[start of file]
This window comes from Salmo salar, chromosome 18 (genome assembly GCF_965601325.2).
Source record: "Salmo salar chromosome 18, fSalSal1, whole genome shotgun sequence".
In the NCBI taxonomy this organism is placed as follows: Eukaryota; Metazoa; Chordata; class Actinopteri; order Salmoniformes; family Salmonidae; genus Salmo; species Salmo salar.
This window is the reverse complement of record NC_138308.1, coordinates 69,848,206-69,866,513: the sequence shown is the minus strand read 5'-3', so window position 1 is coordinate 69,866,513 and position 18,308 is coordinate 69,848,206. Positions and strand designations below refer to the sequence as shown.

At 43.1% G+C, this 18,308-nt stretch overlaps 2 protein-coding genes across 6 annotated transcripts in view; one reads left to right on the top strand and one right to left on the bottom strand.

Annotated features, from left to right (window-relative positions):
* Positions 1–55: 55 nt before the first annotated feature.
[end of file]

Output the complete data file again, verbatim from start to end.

This window comes from Salmo salar, chromosome 18 (genome assembly GCF_965601325.2).
Source record: "Salmo salar chromosome 18, fSalSal1, whole genome shotgun sequence".
In the NCBI taxonomy this organism is placed as follows: Eukaryota; Metazoa; Chordata; class Actinopteri; order Salmoniformes; family Salmonidae; genus Salmo; species Salmo salar.
This window is the reverse complement of record NC_138308.1, coordinates 69,848,206-69,866,513: the sequence shown is the minus strand read 5'-3', so window position 1 is coordinate 69,866,513 and position 18,308 is coordinate 69,848,206. Positions and strand designations below refer to the sequence as shown.

At 43.1% G+C, this 18,308-nt stretch overlaps 2 protein-coding genes across 6 annotated transcripts in view; one reads left to right on the top strand and one right to left on the bottom strand.

Annotated features, from left to right (window-relative positions):
* Positions 1–55: 55 nt before the first annotated feature.